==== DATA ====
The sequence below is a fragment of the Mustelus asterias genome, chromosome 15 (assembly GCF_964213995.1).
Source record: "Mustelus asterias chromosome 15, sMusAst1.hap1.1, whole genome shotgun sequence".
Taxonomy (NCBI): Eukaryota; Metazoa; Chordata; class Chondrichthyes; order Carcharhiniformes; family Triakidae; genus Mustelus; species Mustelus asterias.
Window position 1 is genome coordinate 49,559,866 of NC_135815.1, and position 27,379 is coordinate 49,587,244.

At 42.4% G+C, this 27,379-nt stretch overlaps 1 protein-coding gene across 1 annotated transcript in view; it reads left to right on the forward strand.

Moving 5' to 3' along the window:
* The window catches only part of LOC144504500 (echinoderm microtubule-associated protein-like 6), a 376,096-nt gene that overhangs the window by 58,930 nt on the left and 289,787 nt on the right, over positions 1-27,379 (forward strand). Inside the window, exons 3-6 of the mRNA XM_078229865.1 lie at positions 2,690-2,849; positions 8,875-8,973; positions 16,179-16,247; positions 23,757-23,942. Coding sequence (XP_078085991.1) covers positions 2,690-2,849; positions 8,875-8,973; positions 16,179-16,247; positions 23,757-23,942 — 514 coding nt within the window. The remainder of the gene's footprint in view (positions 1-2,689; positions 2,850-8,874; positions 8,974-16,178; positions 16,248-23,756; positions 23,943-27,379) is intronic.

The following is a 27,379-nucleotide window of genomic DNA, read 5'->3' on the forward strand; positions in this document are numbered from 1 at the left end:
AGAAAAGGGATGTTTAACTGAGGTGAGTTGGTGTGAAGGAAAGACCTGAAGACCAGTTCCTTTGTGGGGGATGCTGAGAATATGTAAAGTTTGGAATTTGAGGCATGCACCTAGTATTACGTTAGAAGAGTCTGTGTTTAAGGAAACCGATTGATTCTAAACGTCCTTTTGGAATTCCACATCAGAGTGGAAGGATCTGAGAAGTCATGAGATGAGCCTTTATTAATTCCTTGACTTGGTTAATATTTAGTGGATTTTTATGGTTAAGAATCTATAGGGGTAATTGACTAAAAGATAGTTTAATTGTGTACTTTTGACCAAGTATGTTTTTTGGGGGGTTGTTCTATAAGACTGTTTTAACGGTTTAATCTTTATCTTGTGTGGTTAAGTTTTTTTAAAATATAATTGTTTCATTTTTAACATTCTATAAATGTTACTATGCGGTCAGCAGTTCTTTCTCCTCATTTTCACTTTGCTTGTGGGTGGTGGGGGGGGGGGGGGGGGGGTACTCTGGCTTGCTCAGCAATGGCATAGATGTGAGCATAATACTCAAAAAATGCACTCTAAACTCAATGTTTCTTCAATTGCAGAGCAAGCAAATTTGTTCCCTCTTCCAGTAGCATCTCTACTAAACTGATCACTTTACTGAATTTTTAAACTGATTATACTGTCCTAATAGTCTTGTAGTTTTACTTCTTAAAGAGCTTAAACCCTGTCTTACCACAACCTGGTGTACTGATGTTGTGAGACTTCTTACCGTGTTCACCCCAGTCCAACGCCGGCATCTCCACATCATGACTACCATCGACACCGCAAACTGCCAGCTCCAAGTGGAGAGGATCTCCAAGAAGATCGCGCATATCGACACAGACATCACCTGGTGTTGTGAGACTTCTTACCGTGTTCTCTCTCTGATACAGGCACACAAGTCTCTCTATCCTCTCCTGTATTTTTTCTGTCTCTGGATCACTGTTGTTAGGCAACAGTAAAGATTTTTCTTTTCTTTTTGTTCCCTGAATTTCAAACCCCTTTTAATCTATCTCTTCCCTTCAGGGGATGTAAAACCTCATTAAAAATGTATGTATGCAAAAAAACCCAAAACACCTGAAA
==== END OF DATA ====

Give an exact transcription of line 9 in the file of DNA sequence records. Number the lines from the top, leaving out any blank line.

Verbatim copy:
AGAAAAGGGATGTTTAACTGAGGTGAGTTGGTGTGAAGGAAAGACCTGAAGACCAGTTCCTTTGTGGGGGATGCTGAGAATATGTAAAGTTTGGAATTTGAGGCATGCACCTAGTATTACGTTAGAAGAGTCTGTGTTTAAGGAAACCGATTGATTCTAAACGTCCTTTTGGAATTCCACATCAGAGTGGAAGGATCTGAGAAGTCATGAGATGAGCCTTTATTAATTCCTTGACTTGGTTAATATTTAGTGGATTTTTATGGTTAAGAATCTATAGGGGTAATTGACTAAAAGATAGTTTAATTGTGTACTTTTGACCAAGTATGTTTTTTGGGGGGTTGTTCTATAAGACTGTTTTAACGGTTTAATCTTTATCTTGTGTGGTTAAGTTTTTTTAAAATATAATTGTTTCATTTTTAACATTCTATAAATGTTACTATGCGGTCAGCAGTTCTTTCTCCTCATTTTCACTTTGCTTGTGGGTGGTGGGGGGGGGGGGGGGGGGGTACTCTGGCTTGCTCAGCAATGGCATAGATGTGAGCATAATACTCAAAAAATGCACTCTAAACTCAATGTTTCTTCAATTGCAGAGCAAGCAAATTTGTTCCCTCTTCCAGTAGCATCTCTACTAAACTGATCACTTTACTGAATTTTTAAACTGATTATACTGTCCTAATAGTCTTGTAGTTTTACTTCTTAAAGAGCTTAAACCCTGTCTTACCACAACCTGGTGTACTGATGTTGTGAGACTTCTTACCGTGTTCACCCCAGTCCAACGCCGGCATCTCCACATCATGACTACCATCGACACCGCAAACTGCCAGCTCCAAGTGGAGAGGATCTCCAAGAAGATCGCGCATATCGACACAGACATCACCTGGTGTTGTGAGACTTCTTACCGTGTTCTCTCTCTGATACAGGCACACAAGTCTCTCTATCCTCTCCTGTATTTTTTCTGTCTCTGGATCACTGTTGTTAGGCAACAGTAAAGATTTTTCTTTTCTTTTTGTTCCCTGAATTTCAAACCCCTTTTAATCTATCTCTTCCCTTCAGGGGATGTAAAACCTCATTAAAAATGTATGTATGCAAAAAAACCCAAAACACCTGAAA